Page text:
Generally, olive oil is extracted by pressing or crushing olives. There are different varieties of olive oil, depending on the amount of processing involved. Varieties include:
Extra virgin – considered the best, least processed, comprising the oil from the first pressing of the olives.
Virgin – from the second pressing of the olives.
Pure – undergoes some processing, such as filtering and refining. Is made by adding a little extra virgin olive oil to refined olive oil.
Extra light – undergoes considerable processing and only retains a very mild olive flavor.
The less the olive oil is handled, the closer to its natural state, the better the oil.
Olive oil’s health benefits
The beneficial health effects of olive oil are due to both its high content of monounsaturated fatty acids and its high content of antioxidative substances. Olive oil offers protection against heart disease by controlling LDL (“bad”) cholesterol levels while raising HDL (the “good” cholesterol) levels. Studies have shown that people who consumed about 2 tablespoons of virgin olive oil daily for 1 week showed less oxidation of LDL cholesterol and higher levels of antioxidant compounds, particularly phenols, in the blood.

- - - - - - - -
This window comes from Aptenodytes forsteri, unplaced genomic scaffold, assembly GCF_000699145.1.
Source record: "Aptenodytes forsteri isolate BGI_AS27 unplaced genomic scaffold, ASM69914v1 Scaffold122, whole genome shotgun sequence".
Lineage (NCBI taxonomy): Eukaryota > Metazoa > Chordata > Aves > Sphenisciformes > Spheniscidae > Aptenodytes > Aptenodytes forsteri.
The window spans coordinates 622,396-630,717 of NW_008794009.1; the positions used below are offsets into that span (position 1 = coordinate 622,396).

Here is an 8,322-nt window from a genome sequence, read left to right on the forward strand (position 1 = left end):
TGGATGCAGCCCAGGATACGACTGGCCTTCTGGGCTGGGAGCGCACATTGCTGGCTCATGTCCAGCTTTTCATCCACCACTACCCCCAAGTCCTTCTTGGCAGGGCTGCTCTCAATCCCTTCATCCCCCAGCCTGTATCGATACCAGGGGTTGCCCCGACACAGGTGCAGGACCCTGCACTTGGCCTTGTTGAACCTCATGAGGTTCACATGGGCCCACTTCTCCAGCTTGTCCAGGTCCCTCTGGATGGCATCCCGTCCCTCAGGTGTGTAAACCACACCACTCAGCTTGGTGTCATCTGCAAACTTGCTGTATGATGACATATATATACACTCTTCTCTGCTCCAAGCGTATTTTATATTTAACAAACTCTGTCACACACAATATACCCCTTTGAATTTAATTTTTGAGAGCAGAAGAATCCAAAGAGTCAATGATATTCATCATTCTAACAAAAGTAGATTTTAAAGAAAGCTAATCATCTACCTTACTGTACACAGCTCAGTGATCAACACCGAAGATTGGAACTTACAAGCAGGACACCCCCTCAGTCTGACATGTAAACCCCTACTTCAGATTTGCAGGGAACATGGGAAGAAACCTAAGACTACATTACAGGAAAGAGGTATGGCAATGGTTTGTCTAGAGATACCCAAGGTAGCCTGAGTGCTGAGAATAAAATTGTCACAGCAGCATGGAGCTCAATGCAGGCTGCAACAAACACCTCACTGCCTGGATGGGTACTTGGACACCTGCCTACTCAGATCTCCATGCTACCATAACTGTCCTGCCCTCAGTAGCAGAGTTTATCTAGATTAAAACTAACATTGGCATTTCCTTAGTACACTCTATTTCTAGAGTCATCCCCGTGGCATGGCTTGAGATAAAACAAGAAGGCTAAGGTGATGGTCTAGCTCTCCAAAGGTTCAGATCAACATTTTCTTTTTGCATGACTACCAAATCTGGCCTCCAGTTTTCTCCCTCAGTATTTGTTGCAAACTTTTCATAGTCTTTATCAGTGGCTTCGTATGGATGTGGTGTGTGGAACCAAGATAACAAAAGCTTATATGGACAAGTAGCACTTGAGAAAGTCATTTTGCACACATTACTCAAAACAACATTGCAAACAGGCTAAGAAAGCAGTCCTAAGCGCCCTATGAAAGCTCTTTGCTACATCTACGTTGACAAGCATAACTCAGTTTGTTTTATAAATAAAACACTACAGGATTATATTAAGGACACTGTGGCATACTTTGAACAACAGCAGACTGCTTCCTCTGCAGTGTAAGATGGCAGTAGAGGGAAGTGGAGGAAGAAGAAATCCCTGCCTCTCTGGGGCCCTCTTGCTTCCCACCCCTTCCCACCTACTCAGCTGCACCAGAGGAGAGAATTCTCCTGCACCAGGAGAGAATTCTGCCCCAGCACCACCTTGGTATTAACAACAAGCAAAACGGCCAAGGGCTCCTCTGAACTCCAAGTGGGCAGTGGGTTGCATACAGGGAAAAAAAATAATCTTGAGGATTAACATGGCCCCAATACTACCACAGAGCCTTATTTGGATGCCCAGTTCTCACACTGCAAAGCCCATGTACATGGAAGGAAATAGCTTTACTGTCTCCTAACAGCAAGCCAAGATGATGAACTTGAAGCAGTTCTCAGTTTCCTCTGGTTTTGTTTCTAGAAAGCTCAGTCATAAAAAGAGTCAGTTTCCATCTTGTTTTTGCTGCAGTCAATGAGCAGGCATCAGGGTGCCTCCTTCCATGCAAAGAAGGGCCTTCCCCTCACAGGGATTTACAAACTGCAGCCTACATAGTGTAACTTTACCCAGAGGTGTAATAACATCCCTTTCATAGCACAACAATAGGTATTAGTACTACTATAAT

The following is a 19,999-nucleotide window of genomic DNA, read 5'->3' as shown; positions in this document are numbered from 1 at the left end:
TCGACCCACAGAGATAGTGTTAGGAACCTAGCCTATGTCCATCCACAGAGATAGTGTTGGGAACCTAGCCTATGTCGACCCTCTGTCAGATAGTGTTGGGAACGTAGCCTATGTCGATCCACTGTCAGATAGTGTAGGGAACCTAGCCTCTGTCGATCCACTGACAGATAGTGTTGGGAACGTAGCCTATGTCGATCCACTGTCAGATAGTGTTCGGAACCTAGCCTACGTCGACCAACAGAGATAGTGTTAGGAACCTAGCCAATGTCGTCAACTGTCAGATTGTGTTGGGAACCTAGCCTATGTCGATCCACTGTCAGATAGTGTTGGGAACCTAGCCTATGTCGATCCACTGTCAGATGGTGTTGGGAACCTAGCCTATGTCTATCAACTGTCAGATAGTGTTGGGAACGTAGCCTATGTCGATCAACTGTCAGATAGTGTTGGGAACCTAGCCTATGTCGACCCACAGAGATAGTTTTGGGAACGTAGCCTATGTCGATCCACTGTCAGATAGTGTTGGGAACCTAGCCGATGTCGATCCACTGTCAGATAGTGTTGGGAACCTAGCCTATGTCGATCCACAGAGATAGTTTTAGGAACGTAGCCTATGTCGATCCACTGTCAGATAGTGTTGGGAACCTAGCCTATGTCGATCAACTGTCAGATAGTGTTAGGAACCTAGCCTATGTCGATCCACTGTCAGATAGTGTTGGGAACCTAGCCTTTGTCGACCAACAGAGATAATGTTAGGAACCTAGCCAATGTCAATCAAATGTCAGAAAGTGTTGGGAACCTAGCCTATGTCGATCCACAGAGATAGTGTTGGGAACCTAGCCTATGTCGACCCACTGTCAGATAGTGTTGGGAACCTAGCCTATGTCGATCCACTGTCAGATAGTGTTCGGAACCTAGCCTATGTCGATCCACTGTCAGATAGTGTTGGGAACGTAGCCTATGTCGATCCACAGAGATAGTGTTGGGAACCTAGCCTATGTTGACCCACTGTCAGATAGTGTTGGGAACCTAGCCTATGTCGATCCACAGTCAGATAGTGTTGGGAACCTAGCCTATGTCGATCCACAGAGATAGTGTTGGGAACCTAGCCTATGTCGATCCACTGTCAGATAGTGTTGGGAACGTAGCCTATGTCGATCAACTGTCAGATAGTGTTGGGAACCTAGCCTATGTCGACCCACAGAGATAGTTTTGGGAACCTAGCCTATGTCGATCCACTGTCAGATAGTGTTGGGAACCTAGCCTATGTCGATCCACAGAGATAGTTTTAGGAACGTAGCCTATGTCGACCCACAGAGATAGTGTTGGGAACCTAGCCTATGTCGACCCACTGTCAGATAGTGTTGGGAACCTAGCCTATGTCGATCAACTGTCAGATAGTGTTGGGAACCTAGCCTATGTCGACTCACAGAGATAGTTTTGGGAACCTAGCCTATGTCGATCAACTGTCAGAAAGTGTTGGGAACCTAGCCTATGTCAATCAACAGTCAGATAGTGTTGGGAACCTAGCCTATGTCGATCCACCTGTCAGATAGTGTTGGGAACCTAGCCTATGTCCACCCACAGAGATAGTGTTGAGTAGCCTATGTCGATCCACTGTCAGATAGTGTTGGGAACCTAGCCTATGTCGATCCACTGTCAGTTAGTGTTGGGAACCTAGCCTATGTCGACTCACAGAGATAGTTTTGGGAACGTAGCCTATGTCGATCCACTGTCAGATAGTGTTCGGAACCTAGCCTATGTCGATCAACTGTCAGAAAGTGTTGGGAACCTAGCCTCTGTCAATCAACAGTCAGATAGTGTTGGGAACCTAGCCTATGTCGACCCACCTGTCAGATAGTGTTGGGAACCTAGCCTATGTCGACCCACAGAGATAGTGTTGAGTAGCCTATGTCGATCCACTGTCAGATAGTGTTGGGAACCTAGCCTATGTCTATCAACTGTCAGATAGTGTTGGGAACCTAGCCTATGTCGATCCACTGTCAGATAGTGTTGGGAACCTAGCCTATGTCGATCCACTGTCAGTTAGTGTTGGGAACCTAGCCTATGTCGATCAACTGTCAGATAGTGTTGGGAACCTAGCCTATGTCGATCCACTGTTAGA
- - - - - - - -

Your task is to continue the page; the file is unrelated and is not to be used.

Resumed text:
Olive oil is very well tolerated by the stomach. In fact, olive oil’s protective function has a beneficial effect on ulcers and gastritis. Including olive oil in your diet may also offer benefits in terms of colon cancer prevention.